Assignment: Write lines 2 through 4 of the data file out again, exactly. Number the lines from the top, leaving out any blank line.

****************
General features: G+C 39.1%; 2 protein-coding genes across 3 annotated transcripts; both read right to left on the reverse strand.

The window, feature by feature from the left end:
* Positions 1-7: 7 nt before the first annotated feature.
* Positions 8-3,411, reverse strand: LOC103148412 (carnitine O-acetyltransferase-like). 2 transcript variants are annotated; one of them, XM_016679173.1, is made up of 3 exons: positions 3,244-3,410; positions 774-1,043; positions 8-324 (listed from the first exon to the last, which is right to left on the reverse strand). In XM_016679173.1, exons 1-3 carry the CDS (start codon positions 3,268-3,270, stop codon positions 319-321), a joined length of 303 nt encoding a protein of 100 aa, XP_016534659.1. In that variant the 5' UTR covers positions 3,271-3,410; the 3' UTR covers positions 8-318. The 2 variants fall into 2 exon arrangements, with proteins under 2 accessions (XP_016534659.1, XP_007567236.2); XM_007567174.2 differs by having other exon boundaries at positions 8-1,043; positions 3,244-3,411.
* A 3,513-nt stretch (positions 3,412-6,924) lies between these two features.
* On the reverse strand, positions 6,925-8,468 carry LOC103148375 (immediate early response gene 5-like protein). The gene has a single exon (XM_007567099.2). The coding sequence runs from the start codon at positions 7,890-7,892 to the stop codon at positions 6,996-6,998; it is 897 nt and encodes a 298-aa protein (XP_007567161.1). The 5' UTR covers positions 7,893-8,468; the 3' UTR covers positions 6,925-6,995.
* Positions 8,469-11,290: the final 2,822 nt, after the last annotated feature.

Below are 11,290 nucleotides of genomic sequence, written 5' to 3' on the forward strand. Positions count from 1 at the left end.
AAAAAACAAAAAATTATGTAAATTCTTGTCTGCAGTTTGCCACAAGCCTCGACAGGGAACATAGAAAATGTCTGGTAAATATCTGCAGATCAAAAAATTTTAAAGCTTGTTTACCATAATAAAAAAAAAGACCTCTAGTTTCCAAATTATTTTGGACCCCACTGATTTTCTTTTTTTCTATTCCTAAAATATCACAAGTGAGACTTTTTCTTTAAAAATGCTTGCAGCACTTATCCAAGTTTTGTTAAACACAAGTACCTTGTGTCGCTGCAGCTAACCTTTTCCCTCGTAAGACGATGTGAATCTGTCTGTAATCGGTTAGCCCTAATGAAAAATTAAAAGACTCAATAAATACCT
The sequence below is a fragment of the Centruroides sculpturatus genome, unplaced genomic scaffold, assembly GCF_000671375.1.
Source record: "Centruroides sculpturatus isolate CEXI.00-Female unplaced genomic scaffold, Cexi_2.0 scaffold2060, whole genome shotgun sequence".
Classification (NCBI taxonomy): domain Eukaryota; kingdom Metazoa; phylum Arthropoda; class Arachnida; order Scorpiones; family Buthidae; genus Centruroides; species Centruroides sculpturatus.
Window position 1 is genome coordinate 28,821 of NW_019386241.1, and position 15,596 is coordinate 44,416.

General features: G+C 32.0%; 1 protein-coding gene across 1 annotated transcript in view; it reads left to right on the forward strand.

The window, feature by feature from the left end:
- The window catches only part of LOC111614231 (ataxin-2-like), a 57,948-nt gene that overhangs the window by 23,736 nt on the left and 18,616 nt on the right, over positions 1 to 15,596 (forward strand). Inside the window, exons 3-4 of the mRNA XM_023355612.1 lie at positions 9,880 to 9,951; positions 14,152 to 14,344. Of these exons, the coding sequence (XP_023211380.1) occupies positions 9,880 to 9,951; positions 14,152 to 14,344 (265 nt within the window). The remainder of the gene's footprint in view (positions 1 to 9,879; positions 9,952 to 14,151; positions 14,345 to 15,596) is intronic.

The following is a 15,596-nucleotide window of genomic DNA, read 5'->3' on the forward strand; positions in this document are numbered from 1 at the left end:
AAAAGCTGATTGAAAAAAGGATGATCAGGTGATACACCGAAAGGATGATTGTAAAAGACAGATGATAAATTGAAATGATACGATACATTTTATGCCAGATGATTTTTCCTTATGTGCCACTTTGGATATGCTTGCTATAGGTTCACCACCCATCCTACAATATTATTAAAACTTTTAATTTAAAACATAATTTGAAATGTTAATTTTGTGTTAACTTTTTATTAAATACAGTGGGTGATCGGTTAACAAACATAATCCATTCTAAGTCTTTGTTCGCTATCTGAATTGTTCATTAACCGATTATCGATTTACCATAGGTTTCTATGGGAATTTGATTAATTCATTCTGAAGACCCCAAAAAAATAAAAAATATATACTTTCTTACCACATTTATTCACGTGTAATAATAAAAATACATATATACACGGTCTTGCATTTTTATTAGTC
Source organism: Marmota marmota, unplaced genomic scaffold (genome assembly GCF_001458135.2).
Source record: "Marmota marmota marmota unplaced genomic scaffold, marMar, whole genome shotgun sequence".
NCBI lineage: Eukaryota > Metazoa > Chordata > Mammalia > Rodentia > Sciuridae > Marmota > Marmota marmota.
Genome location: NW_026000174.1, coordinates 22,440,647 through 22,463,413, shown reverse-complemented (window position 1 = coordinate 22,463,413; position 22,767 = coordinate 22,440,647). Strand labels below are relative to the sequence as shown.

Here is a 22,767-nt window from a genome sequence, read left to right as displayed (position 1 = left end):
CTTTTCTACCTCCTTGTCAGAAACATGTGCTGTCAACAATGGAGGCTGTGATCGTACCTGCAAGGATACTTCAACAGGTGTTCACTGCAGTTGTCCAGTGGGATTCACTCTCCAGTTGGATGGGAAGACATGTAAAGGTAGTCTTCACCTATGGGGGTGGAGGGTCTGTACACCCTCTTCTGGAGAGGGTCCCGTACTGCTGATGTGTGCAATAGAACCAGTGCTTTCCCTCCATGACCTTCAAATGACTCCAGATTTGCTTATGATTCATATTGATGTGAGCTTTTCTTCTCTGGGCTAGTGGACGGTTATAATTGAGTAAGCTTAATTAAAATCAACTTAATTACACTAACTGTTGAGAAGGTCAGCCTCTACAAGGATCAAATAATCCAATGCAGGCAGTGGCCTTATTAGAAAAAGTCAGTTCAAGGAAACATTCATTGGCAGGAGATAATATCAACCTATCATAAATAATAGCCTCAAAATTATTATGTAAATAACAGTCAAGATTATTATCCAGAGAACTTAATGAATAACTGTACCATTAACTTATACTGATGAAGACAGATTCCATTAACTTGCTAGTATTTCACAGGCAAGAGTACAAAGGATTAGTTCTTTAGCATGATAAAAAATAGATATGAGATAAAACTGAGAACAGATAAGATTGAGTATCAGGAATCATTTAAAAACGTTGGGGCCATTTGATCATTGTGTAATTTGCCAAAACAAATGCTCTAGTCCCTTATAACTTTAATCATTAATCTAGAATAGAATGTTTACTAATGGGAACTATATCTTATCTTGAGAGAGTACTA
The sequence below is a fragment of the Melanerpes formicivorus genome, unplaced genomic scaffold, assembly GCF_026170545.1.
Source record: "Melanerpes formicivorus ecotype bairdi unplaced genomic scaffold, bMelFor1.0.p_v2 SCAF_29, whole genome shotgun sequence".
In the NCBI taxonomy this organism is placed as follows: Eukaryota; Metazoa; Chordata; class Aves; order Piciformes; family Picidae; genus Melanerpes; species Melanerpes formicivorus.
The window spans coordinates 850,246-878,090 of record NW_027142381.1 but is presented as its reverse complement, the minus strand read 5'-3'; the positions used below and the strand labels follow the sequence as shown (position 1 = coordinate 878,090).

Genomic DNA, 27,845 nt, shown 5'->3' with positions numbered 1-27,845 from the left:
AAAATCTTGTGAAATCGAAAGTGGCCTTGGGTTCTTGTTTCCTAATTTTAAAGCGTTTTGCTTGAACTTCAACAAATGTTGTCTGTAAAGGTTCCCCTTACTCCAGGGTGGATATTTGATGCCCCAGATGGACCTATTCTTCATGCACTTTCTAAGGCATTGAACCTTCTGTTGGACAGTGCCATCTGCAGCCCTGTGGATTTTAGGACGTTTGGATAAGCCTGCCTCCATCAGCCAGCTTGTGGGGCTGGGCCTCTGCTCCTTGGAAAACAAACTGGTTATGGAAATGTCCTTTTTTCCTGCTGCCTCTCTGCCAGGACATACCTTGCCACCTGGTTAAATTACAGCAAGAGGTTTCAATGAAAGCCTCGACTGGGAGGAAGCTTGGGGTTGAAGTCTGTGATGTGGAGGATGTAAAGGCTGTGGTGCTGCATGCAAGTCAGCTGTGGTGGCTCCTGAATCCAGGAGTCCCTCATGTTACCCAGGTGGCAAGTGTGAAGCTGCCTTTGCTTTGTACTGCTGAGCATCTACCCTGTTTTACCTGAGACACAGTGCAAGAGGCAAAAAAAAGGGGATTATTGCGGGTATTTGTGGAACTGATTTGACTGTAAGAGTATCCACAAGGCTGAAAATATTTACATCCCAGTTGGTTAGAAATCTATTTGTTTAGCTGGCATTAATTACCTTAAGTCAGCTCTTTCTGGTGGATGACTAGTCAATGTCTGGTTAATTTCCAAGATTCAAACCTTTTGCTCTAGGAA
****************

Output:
The window, feature by feature from the left end:
* Positions 1-7: 7 nt before the first annotated feature.
* Positions 8-3,411, reverse strand: LOC103148412 (carnitine O-acetyltransferase-like). 2 transcript variants are annotated; one of them, XM_016679173.1, is made up of 3 exons: positions 3,244-3,410; positions 774-1,043; positions 8-324 (listed from the first exon to the last, which is right to left on the reverse strand). In XM_016679173.1, exons 1-3 carry the CDS (start codon positions 3,268-3,270, stop codon positions 319-321), a joined length of 303 nt encoding a protein of 100 aa, XP_016534659.1. In that variant the 5' UTR covers positions 3,271-3,410; the 3' UTR covers positions 8-318. The 2 variants fall into 2 exon arrangements, with proteins under 2 accessions (XP_016534659.1, XP_007567236.2); XM_007567174.2 differs by having other exon boundaries at positions 8-1,043; positions 3,244-3,411.